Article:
As I was doing research for recent posts about Social Security (they are listed in the sidebar at the right), I kept thinking: Wow -- the kind of people this program aimed to help have so many of the characteristics of lesbian and gay elders!
Here's a passage from Nancy J. Altman's The Battle for Social Security that illustrates what I mean. She is describing the fate of old people before the insurance program was set up in 1935.
Society expected families to take care of their old people. For gay people, that has never worked so well. Gay people who had ever publicly lived out their orientation might have lost contact with their families. It was a price we paid for being different and ourselves. We weren't likely to go on to high earning careers; we worked in society's economic backwaters. We were very likely to grow old in need. And we couldn't expect our society to respect in any way the social networks we might have built over the years. For gay people, old age might indeed mean the poorhouse.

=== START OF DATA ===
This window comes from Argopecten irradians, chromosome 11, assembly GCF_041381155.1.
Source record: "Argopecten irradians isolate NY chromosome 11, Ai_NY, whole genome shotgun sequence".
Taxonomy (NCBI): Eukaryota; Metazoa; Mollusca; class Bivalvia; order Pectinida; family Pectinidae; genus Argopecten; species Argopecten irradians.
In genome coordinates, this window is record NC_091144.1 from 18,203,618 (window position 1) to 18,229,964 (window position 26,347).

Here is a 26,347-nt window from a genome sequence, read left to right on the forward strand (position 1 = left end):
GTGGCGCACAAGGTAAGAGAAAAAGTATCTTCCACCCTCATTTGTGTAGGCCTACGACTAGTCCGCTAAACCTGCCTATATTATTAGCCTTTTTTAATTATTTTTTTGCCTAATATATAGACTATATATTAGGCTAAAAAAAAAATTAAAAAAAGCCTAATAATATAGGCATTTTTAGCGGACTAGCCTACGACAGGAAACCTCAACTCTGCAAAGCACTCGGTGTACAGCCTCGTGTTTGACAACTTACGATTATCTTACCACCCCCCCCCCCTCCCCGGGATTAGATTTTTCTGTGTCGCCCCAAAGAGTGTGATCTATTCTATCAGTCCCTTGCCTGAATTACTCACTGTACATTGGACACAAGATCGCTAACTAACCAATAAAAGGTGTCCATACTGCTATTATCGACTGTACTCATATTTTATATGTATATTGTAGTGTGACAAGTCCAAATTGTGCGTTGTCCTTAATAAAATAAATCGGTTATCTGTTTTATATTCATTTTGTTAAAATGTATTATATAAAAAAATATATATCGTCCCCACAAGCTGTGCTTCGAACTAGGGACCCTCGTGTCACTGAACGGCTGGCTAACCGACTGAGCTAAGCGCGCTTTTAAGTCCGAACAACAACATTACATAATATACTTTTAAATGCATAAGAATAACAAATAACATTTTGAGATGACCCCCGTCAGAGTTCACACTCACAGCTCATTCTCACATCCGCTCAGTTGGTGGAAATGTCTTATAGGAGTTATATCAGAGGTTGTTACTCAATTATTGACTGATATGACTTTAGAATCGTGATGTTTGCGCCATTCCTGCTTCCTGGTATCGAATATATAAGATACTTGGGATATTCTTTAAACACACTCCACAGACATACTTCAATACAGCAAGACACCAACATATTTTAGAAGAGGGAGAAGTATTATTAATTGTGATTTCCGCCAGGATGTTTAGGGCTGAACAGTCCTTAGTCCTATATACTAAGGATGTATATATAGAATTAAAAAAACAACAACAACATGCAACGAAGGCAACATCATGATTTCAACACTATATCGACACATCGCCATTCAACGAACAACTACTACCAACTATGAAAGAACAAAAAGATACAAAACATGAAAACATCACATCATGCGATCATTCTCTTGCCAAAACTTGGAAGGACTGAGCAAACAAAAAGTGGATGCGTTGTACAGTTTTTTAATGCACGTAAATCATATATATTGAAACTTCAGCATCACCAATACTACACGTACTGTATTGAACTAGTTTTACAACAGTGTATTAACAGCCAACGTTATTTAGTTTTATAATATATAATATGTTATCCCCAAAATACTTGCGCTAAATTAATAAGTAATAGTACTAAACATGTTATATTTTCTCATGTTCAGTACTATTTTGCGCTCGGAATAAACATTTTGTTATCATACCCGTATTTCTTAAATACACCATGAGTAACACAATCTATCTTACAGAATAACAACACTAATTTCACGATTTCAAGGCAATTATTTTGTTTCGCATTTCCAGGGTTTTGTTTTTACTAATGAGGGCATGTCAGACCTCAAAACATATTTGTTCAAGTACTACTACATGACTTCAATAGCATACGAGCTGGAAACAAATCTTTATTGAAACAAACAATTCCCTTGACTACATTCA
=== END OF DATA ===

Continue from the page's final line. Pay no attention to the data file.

Social Security changed that by ensuring we'd receive old age benefits based on our working lives. It gave gay people a chance to imagine an independent end of life that was the natural continuance of their earlier years. Getting old might still be hard, but it needn't mean being uprooted and dumped in a barracks to die.
From this perspective, I was thrilled to learn that the National Gay and Lesbian Taskforce was collecting signatures on a petition to Congress in support of Social Security. Their email explained cogently why protecting Social Security should be a priority for lesbian and gay people.
Yes. Protecting Social Security must be a gay issue.